Statement on Labelling
An Interpretation of the Library Bill of Rights
Labeling is the practice of describing or designating certain library materials by affixing a prejudicial label to them or segregating them by a prejudicial system. The American Library Association opposes this as a means of predisposing people's attitudes towards library materials for the following reasons:
1. Labeling is an attempt to prejudice attitudes and as such, it is a censor's tool.
2. Some find it easy and even proper according to their ethics, to establish criteria for judging publications as objectionable. However, injustice and ignorance rather than justice and enlightenment result from such practices, and the American Library Association opposes the establishment of such criteria.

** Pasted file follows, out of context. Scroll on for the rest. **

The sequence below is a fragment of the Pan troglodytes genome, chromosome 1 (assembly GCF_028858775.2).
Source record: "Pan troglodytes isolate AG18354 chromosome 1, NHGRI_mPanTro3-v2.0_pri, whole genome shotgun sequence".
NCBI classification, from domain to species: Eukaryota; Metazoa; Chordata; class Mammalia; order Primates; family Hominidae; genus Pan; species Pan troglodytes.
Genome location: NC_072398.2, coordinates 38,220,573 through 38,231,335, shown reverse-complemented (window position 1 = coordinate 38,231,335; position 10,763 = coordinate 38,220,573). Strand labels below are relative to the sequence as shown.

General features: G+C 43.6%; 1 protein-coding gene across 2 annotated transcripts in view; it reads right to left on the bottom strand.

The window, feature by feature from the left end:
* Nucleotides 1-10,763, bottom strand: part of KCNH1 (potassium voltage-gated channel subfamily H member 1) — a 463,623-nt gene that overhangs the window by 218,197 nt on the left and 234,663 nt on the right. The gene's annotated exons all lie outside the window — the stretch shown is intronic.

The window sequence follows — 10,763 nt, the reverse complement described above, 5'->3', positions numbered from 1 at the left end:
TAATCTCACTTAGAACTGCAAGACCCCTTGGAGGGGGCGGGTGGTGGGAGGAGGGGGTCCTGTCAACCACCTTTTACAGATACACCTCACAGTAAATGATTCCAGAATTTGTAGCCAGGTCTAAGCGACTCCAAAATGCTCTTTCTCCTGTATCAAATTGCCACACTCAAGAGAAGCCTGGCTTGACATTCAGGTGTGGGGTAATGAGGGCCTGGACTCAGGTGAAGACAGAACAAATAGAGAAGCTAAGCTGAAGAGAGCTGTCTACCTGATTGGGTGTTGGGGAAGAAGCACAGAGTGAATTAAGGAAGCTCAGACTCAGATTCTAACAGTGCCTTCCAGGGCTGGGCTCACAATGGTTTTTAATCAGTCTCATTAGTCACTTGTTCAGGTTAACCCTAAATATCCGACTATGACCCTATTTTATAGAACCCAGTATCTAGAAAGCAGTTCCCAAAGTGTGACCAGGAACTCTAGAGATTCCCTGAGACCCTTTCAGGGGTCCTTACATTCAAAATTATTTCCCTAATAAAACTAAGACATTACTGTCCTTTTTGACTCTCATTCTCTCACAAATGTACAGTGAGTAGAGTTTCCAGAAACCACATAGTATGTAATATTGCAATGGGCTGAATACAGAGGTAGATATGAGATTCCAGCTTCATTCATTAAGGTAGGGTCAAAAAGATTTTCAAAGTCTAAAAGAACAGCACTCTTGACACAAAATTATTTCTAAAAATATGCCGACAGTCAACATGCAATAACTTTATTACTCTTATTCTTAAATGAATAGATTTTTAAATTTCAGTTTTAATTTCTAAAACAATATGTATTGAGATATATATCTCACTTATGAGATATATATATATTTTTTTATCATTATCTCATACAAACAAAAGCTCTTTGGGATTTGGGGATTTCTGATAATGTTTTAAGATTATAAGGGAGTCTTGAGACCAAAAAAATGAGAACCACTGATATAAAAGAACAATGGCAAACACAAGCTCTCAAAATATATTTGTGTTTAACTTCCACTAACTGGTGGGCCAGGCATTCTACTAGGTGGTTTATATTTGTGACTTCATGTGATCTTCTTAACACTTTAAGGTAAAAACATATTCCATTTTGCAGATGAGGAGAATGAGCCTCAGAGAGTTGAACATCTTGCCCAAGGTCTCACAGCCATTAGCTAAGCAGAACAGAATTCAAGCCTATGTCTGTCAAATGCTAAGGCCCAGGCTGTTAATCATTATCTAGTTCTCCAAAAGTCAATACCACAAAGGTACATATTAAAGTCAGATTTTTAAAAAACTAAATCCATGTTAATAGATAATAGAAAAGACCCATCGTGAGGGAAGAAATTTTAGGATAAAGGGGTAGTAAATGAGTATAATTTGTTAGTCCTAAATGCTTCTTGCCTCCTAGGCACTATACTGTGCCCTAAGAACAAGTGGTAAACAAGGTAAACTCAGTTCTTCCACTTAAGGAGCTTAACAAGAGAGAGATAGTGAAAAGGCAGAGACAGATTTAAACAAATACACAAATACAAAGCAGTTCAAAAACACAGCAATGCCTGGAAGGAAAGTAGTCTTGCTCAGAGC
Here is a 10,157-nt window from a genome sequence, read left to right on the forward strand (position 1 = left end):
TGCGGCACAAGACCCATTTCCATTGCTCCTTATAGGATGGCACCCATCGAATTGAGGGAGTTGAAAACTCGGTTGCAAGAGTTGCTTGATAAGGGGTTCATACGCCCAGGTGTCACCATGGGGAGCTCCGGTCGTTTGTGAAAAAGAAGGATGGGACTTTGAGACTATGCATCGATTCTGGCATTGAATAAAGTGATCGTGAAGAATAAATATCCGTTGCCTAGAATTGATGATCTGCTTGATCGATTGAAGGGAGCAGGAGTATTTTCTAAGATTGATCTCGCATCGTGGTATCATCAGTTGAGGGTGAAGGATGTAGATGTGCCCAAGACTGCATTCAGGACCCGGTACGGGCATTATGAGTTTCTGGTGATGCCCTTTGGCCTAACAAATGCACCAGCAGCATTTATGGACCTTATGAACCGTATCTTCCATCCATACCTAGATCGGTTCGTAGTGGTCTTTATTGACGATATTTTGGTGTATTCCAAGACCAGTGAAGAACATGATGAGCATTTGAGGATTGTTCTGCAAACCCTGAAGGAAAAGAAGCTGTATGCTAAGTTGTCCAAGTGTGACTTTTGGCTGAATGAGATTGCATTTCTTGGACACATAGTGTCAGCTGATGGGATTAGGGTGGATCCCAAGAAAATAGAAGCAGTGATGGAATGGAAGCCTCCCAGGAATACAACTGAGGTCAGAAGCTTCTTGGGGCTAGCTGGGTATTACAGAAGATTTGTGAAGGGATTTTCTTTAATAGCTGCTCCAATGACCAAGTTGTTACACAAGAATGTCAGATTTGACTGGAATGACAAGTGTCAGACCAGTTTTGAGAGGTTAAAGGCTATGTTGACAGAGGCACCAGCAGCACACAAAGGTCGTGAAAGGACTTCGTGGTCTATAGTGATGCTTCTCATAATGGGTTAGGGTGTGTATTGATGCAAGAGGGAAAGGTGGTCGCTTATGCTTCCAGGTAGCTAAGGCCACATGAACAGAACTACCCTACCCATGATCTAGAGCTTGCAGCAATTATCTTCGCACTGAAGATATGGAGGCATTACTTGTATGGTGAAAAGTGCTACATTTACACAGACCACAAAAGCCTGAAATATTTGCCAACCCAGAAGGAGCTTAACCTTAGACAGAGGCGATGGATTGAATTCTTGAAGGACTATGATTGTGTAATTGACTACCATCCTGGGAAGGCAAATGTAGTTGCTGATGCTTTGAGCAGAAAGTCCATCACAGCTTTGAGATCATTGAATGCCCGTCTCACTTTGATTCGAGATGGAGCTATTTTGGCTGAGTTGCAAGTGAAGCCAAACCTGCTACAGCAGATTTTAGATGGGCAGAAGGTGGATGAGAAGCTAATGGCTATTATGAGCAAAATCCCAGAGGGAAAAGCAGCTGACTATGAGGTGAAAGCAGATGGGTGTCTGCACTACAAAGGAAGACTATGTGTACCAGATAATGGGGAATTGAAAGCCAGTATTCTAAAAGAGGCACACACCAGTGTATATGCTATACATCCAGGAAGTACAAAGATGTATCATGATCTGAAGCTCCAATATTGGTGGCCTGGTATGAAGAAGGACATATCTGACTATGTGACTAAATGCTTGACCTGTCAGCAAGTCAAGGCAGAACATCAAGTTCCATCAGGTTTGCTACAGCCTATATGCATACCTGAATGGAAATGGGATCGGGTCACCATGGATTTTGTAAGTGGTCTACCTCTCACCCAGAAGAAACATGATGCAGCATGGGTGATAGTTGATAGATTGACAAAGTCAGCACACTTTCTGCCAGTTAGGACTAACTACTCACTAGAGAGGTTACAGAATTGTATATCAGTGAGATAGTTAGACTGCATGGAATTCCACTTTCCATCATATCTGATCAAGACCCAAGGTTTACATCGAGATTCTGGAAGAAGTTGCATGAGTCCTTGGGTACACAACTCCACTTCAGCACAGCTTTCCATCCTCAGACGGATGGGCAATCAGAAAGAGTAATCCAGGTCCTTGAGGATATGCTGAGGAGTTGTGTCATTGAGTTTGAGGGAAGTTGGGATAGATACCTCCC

3. Libraries do not advocate the ideas found in their collections. The presence of books and other resources in a library does not indicate an endorsement of their contents by the library.
[Based on a policy adopted July 13, 1951; amended June 25, 1971; July 1, 1981; June 26, 1990 by the ALA Council.]
Revised: 06/06/96, 10/07/99
Reviewed: 2013, 09/2015, 01/2019, 2/3/2022